Wow...what WOULD I do if I were not in architecture school? Being a Rockette first comes to mind (and yes, I did honestly give that a bit of consideration), but that aside, I think I would concentrate on experiencing as much art, architecture, and history as possible. If money is no object here, I would travel to every continent (well, almost every...something tells me that Antarctica is not the most architecturally interesting place) and go around to different works of art and architecture and historic sites, constantly carrying a sketchbook. Also, I think I would spend a lot of time sitting in outdoor spaces just people watching and trying to capture the spirit of the area through sketching it and listening to local music. Additionally, I would try to get involved in volunteer building projects everywhere I went. That way, I would not only absorb different architectural styles and draw inspiration, but learn practical building knowledge. Plus, I think that learning vernacular building and design styles would be very helpful to sustainable design, because I suspect that little huts that people have been building for centuries have got to be sustainable (I cannot picture them being very environmentally unfriendly) as well as efficient (because if people still live in them, they must meet their needs effectively).
After I finished travelling (however temporarily, because I do not believe that anyone that enjoys travel is ever really done), I would love to come back here and collaborate with people who have done the same. Where? Well, I have noticed that coffeeshops, for me and many others, tend to spur creative thought, as well as help sleep-deprived architecture students stay awake (why there is no coffeeshop in Rapson, I just do not understand...if the DENTISTY building gets one, with all the sugary drinks, I do not see why the architecture building cannot--preferably an independent shop, though). Alright, so a coffeeshop is necessary. Also necessary is studio space. During some all-nighters that I have pulled working on architecture projects in my dorm lounge, though, I have found that I like being able to go back and forth between my room and my workspace, and take a break and shower or whatever. When I heard that Architecture BA’s do not get studio space, I was actually excited, because that means I get to work in my apartment/house/wherever I live, rather than being stuck in a studio miles away. However, hauling things to and from class is almost as big a pain as hauling materials and oneself to and from studio must be. Ok, so, how what is my ideal work/study space? Well, it has/is a coffeeshop, and has workspace, living space, and classrooms close at hand. Hmm...architecture students work on mixed program designs in Design Fundamentals 1, the first required architecture class, yet nobody has thought of/done this yet?! Ok, so here is the plan (and note, I know that not everyone works and studies like I do, so I have made concessions for that)...design a building for the architecture school (I know the prompt says that I am released from the ’architecture school’ program, but rather than eliminating it, I am hypothetically altering it, because I believe that independent study is extremely valuable, but so is guided study--nobody is so perfect that he or she does not sometimes need someone to tell him or her what to do) that has the following: a bottom floor with central classrooms, one wing filled with traditional studio spaces for commuters (the nearly identical, divided, regimented looking spaces, which, for me, would not really inspire creativity) and another wing (also for commuters) that has a coffee bar and is set up in a more creative fashion--good lighting, but tables not all set up in strict patterns, many forms of seating, coffeeshop music playing (yes, that is pretty broad, but all good), and even various floor seating areas with low tables (still smooth enough to draw on) and cushions/pillows scattered about (I am much more into sitting on the floor than at tables). Also, great wireless service and many, many plugs for laptops should be available. The next floor up would be for people choosing to live at the complex. here, the wings would be filled with apartments, and the central area would be another coffeeshop setup. The third floor would have the apartment wings, but with a traditional studio space in the central area. Additional floors could be added, depending on the needs of the school. Also, running the minimum two coffeeshops could be a concern, but students would be living right in the building--poor, coffee-loving college students. Catch my drift? Good. At this point, one may begin to wonder if I think grouping architecture students together, and away from other people/things, is a good idea. The answer is no. Location is important--preferably in the city. This sort of setup in a rural area could create some horribly sheltered students. Also, this complex may sound a bit like a commune. That is also not the goal--not only would students be encouraged to interact with the rest of society, but showers would be present--many, many showers.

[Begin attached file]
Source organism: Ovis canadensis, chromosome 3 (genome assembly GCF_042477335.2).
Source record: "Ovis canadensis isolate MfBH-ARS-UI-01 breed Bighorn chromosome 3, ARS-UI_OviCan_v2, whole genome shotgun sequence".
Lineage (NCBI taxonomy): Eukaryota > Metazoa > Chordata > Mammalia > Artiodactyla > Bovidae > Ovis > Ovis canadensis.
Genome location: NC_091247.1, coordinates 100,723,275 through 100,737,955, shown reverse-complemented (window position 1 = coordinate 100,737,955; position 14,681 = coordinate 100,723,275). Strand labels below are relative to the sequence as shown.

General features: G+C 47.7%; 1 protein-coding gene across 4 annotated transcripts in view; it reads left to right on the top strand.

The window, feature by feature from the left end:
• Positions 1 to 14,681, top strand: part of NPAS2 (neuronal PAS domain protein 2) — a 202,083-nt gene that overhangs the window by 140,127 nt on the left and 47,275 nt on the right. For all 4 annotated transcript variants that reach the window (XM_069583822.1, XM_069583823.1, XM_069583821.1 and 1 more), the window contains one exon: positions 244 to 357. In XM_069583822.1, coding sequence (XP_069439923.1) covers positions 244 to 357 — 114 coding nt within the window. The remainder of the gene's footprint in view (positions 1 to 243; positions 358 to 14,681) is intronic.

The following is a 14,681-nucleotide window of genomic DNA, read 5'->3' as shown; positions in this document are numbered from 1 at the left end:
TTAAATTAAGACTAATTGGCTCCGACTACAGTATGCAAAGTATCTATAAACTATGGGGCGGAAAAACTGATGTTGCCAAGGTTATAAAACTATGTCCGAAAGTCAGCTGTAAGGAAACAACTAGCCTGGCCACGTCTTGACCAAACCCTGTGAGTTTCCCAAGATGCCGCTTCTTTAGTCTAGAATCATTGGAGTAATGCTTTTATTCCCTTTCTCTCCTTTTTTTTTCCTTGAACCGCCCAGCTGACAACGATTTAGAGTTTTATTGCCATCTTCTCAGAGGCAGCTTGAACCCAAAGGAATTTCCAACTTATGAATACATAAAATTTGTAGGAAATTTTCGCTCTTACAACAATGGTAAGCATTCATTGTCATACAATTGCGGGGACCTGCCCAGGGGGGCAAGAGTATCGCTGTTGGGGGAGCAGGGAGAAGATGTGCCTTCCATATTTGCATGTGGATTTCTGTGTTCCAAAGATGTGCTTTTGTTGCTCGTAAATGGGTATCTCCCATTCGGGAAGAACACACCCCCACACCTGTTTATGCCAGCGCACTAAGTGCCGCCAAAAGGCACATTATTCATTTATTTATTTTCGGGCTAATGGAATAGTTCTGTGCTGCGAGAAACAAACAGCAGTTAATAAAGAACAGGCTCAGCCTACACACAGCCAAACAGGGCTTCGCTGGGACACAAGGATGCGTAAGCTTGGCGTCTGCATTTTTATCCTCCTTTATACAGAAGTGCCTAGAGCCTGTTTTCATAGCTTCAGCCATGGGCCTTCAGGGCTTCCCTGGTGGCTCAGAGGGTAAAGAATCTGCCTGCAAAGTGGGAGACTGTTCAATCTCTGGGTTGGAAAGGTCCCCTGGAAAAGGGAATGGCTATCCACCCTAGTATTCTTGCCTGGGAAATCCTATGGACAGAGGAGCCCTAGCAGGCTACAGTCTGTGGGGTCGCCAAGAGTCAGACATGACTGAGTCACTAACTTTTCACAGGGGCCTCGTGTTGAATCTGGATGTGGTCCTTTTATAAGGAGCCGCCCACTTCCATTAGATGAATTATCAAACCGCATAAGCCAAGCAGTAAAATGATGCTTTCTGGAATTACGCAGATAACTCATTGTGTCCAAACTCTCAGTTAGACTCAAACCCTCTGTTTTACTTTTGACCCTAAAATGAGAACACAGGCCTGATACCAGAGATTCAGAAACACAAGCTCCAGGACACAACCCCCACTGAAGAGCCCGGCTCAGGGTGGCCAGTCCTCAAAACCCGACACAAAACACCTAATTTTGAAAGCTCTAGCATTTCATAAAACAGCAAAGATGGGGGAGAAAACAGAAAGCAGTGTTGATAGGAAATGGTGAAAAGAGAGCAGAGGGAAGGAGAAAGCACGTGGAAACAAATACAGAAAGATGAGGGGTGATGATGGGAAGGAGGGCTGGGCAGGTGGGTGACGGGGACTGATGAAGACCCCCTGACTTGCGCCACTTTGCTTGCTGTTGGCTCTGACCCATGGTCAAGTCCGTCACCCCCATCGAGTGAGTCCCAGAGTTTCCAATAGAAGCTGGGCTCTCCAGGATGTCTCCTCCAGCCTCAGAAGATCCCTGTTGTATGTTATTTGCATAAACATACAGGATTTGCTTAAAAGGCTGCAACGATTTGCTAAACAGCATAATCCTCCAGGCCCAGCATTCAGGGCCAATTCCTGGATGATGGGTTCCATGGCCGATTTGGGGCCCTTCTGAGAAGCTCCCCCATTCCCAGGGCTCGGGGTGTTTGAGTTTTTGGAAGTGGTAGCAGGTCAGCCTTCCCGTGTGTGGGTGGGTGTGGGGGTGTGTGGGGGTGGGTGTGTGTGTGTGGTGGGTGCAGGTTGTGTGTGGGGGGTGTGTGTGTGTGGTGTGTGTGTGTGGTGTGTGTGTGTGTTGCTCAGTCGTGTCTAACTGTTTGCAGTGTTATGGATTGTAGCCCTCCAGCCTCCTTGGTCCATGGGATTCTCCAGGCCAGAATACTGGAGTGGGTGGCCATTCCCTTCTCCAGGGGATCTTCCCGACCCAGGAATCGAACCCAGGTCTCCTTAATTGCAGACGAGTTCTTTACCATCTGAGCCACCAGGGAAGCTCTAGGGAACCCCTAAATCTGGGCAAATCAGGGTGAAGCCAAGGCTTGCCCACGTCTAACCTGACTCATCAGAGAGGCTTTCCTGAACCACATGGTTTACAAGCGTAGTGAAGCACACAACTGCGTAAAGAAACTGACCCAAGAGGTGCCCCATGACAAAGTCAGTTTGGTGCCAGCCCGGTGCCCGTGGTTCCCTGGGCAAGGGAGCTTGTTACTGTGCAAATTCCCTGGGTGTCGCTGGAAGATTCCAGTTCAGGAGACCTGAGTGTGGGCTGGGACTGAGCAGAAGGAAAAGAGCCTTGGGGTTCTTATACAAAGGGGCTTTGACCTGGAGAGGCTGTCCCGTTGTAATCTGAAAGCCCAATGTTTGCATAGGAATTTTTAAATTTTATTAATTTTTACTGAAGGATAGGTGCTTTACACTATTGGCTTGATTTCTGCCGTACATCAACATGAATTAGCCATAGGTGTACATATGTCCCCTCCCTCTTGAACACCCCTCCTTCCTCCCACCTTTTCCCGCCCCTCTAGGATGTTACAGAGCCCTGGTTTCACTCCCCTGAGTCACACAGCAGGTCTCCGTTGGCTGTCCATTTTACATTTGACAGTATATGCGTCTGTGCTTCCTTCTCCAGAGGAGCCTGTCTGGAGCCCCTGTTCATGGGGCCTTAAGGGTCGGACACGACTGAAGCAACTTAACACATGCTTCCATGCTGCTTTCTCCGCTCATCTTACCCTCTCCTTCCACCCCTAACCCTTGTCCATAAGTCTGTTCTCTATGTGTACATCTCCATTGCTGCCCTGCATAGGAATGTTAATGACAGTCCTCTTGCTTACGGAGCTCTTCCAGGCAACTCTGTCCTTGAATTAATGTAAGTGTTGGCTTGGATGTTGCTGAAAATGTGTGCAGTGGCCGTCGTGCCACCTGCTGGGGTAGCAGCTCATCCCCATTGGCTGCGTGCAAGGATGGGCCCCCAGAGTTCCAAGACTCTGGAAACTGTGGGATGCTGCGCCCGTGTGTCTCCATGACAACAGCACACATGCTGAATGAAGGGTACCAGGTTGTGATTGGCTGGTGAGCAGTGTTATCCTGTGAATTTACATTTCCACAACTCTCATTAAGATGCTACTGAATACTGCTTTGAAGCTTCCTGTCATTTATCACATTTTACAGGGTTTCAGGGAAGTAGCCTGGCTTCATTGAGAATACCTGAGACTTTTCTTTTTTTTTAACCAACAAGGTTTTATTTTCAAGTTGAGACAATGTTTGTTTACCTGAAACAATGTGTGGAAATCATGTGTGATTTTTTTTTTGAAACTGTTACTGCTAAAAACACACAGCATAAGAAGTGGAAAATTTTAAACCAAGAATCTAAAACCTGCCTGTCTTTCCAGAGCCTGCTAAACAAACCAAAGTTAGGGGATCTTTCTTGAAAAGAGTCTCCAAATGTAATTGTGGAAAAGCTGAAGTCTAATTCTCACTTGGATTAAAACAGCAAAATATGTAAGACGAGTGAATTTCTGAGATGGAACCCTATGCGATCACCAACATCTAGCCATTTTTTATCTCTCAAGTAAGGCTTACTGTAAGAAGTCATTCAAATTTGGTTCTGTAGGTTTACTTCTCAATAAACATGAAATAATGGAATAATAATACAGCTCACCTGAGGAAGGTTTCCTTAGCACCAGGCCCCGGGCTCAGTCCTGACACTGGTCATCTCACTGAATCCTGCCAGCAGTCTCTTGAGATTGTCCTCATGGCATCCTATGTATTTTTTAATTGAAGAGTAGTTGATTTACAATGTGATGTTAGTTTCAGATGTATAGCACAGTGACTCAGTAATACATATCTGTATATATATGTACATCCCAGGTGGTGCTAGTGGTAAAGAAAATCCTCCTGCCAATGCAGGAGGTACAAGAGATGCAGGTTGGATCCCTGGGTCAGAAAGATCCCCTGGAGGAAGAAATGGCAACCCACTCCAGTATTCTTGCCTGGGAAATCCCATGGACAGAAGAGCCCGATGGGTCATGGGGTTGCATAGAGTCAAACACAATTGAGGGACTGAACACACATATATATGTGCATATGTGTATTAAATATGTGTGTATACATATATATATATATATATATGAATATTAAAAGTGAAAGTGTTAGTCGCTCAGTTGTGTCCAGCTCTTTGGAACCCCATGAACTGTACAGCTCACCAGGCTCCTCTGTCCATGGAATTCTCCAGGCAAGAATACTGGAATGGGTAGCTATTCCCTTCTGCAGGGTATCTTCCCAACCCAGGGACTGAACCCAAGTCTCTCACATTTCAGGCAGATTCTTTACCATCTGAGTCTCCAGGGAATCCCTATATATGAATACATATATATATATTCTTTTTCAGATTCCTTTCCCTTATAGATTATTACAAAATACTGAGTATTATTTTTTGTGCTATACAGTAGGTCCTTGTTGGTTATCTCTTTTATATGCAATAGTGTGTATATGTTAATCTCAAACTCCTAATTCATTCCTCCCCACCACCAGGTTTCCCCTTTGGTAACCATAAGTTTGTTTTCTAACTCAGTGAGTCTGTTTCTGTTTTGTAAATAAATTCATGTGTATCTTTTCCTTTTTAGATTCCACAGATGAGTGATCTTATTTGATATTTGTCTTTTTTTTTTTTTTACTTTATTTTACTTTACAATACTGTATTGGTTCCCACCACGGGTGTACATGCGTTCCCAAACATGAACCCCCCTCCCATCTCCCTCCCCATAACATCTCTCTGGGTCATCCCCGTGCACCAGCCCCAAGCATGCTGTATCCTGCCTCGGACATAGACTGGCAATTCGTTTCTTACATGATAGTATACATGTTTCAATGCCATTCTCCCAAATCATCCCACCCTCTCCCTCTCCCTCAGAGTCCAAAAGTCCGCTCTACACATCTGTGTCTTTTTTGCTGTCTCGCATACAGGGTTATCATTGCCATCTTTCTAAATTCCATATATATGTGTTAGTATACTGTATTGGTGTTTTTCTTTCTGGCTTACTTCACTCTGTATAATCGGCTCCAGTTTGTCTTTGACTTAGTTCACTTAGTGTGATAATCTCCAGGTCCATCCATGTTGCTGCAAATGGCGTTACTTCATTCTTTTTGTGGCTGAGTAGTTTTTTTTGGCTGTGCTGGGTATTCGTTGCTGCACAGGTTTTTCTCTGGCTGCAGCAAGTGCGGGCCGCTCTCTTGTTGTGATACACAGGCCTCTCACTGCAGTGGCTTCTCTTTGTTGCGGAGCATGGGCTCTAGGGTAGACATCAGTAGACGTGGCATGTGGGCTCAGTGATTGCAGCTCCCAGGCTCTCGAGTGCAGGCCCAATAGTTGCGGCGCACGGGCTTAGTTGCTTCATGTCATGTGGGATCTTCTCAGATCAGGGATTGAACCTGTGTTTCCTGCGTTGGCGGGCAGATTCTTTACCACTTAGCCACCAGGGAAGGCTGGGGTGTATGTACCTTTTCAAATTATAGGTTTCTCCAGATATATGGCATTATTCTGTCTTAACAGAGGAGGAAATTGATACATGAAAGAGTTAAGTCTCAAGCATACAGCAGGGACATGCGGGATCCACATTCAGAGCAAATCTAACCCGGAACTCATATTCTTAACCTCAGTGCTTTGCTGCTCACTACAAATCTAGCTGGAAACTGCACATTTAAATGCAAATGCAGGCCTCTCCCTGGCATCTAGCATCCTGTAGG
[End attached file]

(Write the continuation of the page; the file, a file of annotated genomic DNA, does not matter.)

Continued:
Here is a rough idea of what I am talking about--note, it was done in Paint, so it’s a bit rough...